The Importance of Storing Food at the Correct Temperature

Storing food at the incorrect temperature not only causes it to spoil faster, but it can also result in food poisoning. For caterers, restaurants and commercial kitchens, storing food properly is essential, as salmonella and other bacteria can quickly form undetected, posing a huge threat to guests.

Storing Food

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Food poisoning is most commonly caused by bacteria from perishables that have not been stored, handled or cooked correctly. One of the biggest issues with food that has turned toxic is that it can still look, taste and smell as if it was fresh, yet the consequences can be dire, and in some severe cases even fatal.

Entering the Temperature Danger Zone

High-risk food should always be stored at 5 degrees Celsius or above 60 degrees, as anything in between is considered to be the danger zone. In the so-called danger zone bacteria multiplies at its fastest and can often go undetected.

Commercial kitchens need to keep close tabs on all high-risk food and make sure that they adhere to temperature guidelines at all times. In doing so they will also reduce waste, and considering that there is so much hunger in the world, this wastage should be minimised as much as possible. By staying out of the danger zone, less food will be thrown away in the long run.

Understanding High-Risk Food

High-risk foods are those that bacteria will grow on quickly, and they include raw and cooked chicken, meat and fish and dairy products. Foods that have any of these ingredients in them are all considered high-risk and should be treated with the utmost care. Cooked foods such as pasta and rice can also be high-risk, as can prepared salads, pizzas, sandwiches and other perishable ready meals.

Commercial refrigeration is essential in any establishment that serves food to the public, and a company such as Fridge Freezer Direct Ltd can be relied upon to provide you with the perfect solutions for storing foods at their ideal temperature. High-risk food can then be stored properly and the worry of waste, poisoning and other negative factors is hugely reduced.

Monitoring Your Food

Commercial kitchens need to pay careful attention not only to temperature but also to the way they store their food and what the labelling says. In the UK confusion over labelling is one of the contributing factors that leads to food being thrown away, and for a catering kitchen it’s essential that food is well labelled.

Food that has been frozen and thawed should never be refrozen, and raw food should be stored completely separately to cooked food. If you clearly label containers in your kitchen, there will be no room for confusion and food can be stored safely. This is especially important if food is bought in bulk and then repackaged, and your kitchen manager should know what temperature perishables need to be stored at in order for them to remain uncontaminated.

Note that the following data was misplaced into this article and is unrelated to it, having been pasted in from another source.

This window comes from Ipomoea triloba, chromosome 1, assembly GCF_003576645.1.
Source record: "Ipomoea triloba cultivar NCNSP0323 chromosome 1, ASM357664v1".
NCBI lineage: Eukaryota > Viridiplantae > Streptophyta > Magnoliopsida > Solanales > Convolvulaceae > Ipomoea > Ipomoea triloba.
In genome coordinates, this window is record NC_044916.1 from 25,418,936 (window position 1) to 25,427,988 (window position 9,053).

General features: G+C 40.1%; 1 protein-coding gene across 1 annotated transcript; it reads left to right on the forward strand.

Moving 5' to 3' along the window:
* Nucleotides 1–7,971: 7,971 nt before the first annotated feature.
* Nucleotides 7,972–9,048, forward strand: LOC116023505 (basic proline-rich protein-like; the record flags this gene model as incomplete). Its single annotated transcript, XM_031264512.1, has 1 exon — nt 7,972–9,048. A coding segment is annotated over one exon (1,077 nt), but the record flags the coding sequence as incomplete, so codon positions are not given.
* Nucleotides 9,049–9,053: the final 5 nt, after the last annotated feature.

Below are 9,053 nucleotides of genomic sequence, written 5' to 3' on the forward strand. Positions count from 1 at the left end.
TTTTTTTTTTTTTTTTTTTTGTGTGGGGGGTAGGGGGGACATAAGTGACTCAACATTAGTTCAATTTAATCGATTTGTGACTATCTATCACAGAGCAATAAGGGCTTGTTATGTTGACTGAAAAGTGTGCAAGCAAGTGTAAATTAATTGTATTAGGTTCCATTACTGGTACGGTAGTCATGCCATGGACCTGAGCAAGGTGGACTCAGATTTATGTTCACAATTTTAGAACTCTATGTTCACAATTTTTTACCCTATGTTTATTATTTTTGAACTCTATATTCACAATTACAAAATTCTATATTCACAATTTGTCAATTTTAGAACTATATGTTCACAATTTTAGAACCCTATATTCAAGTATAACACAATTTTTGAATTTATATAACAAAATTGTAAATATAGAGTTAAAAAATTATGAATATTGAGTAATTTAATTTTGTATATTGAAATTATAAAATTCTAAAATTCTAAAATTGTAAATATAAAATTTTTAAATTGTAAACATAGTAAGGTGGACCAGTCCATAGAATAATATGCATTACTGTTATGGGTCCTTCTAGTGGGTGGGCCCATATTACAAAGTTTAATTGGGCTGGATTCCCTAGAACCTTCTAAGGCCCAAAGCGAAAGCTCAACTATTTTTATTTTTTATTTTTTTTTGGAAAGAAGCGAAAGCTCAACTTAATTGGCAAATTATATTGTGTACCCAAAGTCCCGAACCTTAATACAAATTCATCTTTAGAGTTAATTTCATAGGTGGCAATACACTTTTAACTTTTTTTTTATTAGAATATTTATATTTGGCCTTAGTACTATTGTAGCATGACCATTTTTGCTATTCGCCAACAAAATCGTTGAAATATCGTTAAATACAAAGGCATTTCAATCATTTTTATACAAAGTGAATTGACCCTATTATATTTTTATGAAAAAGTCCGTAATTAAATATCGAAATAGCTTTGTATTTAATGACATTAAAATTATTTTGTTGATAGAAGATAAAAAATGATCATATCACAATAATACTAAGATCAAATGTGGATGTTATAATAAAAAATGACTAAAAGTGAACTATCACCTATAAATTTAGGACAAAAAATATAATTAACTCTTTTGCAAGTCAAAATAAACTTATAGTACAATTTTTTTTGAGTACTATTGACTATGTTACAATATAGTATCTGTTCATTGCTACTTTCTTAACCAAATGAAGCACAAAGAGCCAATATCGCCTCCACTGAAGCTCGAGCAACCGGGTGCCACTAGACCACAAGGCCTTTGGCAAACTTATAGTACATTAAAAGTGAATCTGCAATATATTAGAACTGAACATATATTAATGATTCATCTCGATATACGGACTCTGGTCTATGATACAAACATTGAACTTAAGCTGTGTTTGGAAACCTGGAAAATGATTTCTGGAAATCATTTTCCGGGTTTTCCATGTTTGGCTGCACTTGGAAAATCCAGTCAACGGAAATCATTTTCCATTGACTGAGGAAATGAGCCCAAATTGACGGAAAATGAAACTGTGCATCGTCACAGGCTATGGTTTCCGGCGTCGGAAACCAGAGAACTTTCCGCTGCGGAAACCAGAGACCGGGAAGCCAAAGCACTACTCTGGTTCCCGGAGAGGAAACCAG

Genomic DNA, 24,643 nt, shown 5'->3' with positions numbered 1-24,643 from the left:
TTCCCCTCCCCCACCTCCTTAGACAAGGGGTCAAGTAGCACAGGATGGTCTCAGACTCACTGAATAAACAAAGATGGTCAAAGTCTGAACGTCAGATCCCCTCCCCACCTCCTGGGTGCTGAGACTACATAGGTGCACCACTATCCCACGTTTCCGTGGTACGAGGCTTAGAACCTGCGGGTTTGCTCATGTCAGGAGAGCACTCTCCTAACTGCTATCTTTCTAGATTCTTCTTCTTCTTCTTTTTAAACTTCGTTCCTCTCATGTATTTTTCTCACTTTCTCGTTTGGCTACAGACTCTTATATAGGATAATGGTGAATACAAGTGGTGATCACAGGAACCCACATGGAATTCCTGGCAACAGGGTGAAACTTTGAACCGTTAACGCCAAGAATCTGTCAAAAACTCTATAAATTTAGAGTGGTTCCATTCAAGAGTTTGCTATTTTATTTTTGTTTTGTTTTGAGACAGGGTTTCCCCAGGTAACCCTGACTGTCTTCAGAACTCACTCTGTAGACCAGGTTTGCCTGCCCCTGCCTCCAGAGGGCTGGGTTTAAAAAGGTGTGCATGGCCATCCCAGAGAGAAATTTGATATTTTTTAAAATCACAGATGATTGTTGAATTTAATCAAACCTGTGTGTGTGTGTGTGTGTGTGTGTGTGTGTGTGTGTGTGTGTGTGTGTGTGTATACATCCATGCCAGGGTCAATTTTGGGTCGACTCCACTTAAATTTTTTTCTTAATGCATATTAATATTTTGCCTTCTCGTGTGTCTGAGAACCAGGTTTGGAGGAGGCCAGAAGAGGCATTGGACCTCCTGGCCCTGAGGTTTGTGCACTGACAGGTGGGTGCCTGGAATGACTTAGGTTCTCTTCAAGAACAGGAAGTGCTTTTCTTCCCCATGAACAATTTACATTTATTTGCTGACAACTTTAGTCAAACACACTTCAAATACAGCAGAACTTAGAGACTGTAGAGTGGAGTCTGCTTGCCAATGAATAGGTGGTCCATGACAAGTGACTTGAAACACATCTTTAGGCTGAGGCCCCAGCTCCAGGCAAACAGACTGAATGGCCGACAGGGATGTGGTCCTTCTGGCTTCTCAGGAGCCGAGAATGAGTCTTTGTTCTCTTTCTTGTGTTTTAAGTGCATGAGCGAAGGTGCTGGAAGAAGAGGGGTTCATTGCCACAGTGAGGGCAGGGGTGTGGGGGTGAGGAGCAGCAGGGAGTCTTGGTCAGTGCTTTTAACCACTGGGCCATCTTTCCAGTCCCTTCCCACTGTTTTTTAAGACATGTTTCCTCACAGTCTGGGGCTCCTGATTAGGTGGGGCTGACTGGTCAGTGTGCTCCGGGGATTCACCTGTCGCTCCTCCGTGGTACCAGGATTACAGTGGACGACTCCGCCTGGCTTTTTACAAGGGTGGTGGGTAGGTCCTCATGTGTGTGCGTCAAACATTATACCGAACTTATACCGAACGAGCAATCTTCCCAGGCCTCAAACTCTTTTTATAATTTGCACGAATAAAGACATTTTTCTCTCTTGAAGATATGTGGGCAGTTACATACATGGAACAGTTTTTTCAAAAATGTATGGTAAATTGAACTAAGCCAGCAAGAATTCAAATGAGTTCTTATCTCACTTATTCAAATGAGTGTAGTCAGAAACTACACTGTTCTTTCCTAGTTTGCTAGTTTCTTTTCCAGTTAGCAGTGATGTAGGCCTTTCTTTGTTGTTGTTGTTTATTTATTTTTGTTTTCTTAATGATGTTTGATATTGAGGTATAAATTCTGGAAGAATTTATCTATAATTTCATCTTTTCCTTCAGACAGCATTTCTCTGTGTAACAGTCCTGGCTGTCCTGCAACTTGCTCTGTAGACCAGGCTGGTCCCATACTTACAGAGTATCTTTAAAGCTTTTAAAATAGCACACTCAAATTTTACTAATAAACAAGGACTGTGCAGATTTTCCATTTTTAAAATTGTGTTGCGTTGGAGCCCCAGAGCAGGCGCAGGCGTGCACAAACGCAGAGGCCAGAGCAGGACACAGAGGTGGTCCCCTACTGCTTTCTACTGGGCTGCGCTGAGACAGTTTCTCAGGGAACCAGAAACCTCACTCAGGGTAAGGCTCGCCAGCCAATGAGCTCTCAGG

By keeping food at the correct temperature, maintaining the cold chain and adhering to correct packaging, labelling and storing guidelines, you can avoid a number of issues and you’ll also reduce waste and save money.

Corporate Food & Human Backlash

Honey Laundering

The current collapse of the world financial system has revealed some structural problems in our national economy that have flourished over a period of decades as corporate interests bought politicians and lobbyists to craft legislation to remove legal roadblocks to mass theft and market manipulation. And despite some changes in the D.C. political landscape, our government remains apparently helpless to do anything about corporate malfeasance on any level. With all the bad economic news dominating the public consciousness, some issues in the food supply sector are having a difficult time being properly correlated and attended to despite the serious level of danger they present to public health.

The food supply issues didn’t begin with the market manipulations on Wall Street and from there to exchanges all over the world. Though for many people the first alarms went off as the CDS fraud crashed the economy in 2008 and the financial players went looking for other markets to wreak havoc on. They seized on commodities – staple foods from the agricultural sector increasingly dominated by multinational corporations like Monsanto, ADM and Cargill. As a traceable beginning in 2008 to what this year became the “Arab Spring” movement across North Africa and spreading to the Middle East and southern Asia, food riots broke out in Egypt and Syria and portions of India as well as elsewhere when people could no longer afford to feed themselves and their families. Things have only gotten worse in the years since, and Americans are slowly waking up.